3. While a school district possesses discretion to determine the content of school libraries, “that discretion may not be exercised in a narrowly partisan or political manner [emphasis mine].” The motivation behind removing books is key. If the district’s removal of books from school libraries is designed to deny access to ideas with which the district representatives disagree, the removal of books violates the Constitution.
  4. This opinion does not impact the discretion of a district to add books to their school libraries. It only addresses the removal of books from school libraries.
  5. The result of the case may have been different if the school district had demonstrated it had unbiased procedures for reviewing controversial materials. The district ignored the advice of literary experts, the views of librarians and teachers within the district, the advice of the superintendent, and the guidance of publications that rate books for junior and senior high school students. The district’s decision was based on the fact that the books were named on a list and it did not undertake an independent review of the books. The superintendent publicly announced that the book contests would have to follow their established reconsideration procedures. The district disregarded that, appointed a book review committee, and then rejected the committee’s recommendations. Sound familiar?

That what these PACS are trying to do is unconstitutional should be another argument we level against them. If these people care so much about “law and order” and “community values,” then they should want to follow the Constitution. There are some other key takeaways from this as well. First, the Prosper central administrators quickly bowed to pressure from a small group of agitators. They need to feel pressure from those of us who believe in freedom and democracy as well. Second, one of the administrators mentioned that the books needed to go because they didn’t reflect “Prosper community conservative values.” As Pico made clear, public schools must be non-partisan. Besides, many people living in Prosper aren’t conservative, so that statement isn’t even accurate.

As I mentioned in the McKinney section, we need to keep an eye on districts that are “re-evaluating” their policies about where they buy their books. Pico only covers books already in school libraries; new books being purchased are at the discretion of the district. This is how they’re going to get around the legality of banning books. Count on the fact that MISD Superintendent Rick McDaniel knows this.

Finally, Prosper parents and community members need to show up and make noise. Let your school board and superintendent know you won’t stand for unconstitutional behavior or the addition of books only approved by a small group of crazies. Most of all, vote for sane school board candidates like Jorden Dial, Kelly Cavender, and Lane Chamblee.

People often say that, in a democracy, decisions are made by a majority of the people. Of course, that is not true. Decisions are made by a majority of those who make themselves heard and who vote– a very different thing.

Walter H. Judd

Local Politics: Early voting for municipal elections starts on April 25th and goes through May 3rd with Election Day on May 7th. You must vote. If you don’t know who to vote for, ask. We also need to start thinking NOW about who will run for school board in the next cycle. We must stop playing catch-up and start training our candidates now. I don’t normally link to Republican sites but we need to know what we’re up against. They’re organized and ready to inundate school board races with fascist cult members. Fellow Democrats, we must do better.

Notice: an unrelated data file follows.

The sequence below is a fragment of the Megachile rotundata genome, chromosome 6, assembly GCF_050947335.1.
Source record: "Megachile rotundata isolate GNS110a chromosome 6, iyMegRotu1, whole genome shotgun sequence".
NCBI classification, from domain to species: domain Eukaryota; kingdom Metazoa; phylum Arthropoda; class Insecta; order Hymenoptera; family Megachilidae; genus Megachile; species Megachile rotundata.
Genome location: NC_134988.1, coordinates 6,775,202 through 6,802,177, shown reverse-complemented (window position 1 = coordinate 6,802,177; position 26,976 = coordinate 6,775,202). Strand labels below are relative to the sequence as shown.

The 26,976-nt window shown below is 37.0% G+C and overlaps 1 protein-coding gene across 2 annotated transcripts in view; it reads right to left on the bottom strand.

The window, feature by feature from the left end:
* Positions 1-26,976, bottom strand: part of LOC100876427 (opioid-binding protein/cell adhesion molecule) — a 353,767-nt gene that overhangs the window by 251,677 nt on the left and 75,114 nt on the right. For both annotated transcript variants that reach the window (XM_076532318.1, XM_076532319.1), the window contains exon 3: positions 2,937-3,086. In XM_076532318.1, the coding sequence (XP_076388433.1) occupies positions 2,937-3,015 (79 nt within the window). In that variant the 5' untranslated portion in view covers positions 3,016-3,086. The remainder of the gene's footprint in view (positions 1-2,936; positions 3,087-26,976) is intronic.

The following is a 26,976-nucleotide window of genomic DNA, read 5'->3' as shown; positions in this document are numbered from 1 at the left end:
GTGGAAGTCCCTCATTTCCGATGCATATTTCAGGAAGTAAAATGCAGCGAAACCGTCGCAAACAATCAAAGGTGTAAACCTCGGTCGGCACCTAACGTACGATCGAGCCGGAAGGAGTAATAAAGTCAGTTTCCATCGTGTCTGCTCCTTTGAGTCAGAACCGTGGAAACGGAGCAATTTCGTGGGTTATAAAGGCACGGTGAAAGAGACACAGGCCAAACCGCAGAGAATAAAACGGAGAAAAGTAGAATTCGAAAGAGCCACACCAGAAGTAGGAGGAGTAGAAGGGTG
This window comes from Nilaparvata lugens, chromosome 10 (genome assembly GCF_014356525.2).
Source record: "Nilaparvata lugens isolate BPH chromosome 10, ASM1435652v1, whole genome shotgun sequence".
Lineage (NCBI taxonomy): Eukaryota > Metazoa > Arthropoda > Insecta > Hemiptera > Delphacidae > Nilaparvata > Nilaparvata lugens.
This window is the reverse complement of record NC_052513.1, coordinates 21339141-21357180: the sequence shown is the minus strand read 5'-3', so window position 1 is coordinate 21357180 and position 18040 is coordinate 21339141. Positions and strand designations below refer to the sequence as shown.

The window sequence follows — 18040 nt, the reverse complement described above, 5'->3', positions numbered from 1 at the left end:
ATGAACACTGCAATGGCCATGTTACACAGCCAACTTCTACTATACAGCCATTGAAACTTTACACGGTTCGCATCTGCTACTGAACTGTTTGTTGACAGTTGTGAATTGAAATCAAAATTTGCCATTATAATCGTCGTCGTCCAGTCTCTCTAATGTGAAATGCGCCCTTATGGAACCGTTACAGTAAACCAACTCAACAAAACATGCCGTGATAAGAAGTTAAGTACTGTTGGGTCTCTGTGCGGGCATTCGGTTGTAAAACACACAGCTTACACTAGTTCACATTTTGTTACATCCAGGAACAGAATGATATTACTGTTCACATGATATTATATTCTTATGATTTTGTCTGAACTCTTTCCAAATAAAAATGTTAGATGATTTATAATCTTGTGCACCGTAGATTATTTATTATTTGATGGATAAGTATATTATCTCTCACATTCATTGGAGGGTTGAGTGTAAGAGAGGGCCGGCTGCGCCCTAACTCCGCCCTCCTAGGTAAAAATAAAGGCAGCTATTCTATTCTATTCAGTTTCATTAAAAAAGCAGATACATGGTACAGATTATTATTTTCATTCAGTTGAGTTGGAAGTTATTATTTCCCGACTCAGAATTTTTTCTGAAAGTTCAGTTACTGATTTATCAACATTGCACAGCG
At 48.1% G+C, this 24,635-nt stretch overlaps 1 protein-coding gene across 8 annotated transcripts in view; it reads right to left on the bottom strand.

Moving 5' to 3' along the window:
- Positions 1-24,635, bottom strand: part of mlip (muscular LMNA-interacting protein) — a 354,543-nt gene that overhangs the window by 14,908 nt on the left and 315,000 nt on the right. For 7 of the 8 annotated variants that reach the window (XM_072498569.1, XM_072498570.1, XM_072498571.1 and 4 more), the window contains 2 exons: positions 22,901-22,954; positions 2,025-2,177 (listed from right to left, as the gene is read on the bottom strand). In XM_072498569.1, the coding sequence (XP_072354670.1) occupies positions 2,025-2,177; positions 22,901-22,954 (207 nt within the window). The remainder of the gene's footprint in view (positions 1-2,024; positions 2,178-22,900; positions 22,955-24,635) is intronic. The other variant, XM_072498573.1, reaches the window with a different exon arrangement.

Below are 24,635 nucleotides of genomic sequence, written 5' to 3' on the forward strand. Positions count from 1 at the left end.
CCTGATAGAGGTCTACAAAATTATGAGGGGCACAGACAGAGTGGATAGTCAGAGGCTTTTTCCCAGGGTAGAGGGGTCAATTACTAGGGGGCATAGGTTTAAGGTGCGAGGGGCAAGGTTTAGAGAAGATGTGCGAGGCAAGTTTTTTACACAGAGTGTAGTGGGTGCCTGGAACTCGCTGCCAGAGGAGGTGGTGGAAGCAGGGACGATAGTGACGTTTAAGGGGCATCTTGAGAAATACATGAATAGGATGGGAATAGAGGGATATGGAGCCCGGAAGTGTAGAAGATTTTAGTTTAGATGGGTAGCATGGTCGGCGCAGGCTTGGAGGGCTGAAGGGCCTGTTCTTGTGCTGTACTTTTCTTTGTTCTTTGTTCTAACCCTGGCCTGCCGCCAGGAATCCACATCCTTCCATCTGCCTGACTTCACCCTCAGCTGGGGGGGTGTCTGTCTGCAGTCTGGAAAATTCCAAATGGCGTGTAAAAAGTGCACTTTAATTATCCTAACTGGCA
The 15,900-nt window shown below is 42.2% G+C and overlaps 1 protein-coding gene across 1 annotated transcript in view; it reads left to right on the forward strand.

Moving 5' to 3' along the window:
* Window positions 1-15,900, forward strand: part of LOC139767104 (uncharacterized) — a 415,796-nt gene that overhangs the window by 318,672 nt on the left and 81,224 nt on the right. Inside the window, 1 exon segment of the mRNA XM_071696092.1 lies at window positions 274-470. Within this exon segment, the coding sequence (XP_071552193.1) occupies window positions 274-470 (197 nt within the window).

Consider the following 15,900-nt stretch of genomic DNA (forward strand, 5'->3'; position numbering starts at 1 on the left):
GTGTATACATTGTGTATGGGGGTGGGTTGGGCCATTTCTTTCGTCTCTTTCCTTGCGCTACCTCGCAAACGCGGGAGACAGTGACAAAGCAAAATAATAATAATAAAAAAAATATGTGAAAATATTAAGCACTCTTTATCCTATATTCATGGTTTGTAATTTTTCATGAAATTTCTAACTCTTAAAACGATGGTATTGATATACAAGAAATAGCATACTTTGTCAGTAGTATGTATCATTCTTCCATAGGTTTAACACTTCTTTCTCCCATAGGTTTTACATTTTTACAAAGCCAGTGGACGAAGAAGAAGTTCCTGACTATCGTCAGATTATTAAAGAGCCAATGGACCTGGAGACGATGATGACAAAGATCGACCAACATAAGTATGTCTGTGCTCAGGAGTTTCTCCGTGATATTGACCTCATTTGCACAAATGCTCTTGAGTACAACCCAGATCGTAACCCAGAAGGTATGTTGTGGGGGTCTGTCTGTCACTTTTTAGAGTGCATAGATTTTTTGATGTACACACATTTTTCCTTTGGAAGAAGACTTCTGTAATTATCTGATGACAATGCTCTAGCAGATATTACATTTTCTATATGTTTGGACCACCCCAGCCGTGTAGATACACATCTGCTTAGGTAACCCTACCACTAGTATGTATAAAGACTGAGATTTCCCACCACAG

If we want to save our democracy, each and every one of us must step up and do more. Consider running for office. If you want to become more active in your community, please sign up to join the team covering your city council or school board. Everyone is welcome. All you need to do is contact me at and let me know you’re interested.

Comments 4

  1. Good writing as usual, Misty. Note the May 7 election also includes two state constitution amendments regarding property taxes. See for links to descriptions of the propositions as well as short videos describing them. (The party web site and this blog may give folks the impression they have nothing to vote for if there are not school board or city races local to where they live. Instead, every single voter has something to vote on this time.)

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  2. Your blogs are always so cheery and full of good news. NOT. But the problem lies with the corruption (Prosper ISD, what in the world are you doing behind closed doors?) and extremism (please, TEA, stop bowing to the most extreme among us and instead support your education professionals … remember the head of the TEA is not an educator (although he was a sub once)).

    Thank you for keeping us aware.

  3. The Local Politics section should make everyone’s democracy alarms go off. Hit both links. If you do not know No Left Turn and Leadership Institute you should. Read their entire sites to uncover at least a dozen fascist dog whistles behind beguiling language masking authoritarian propaganda. Misty Hook. Paul Revere. Same.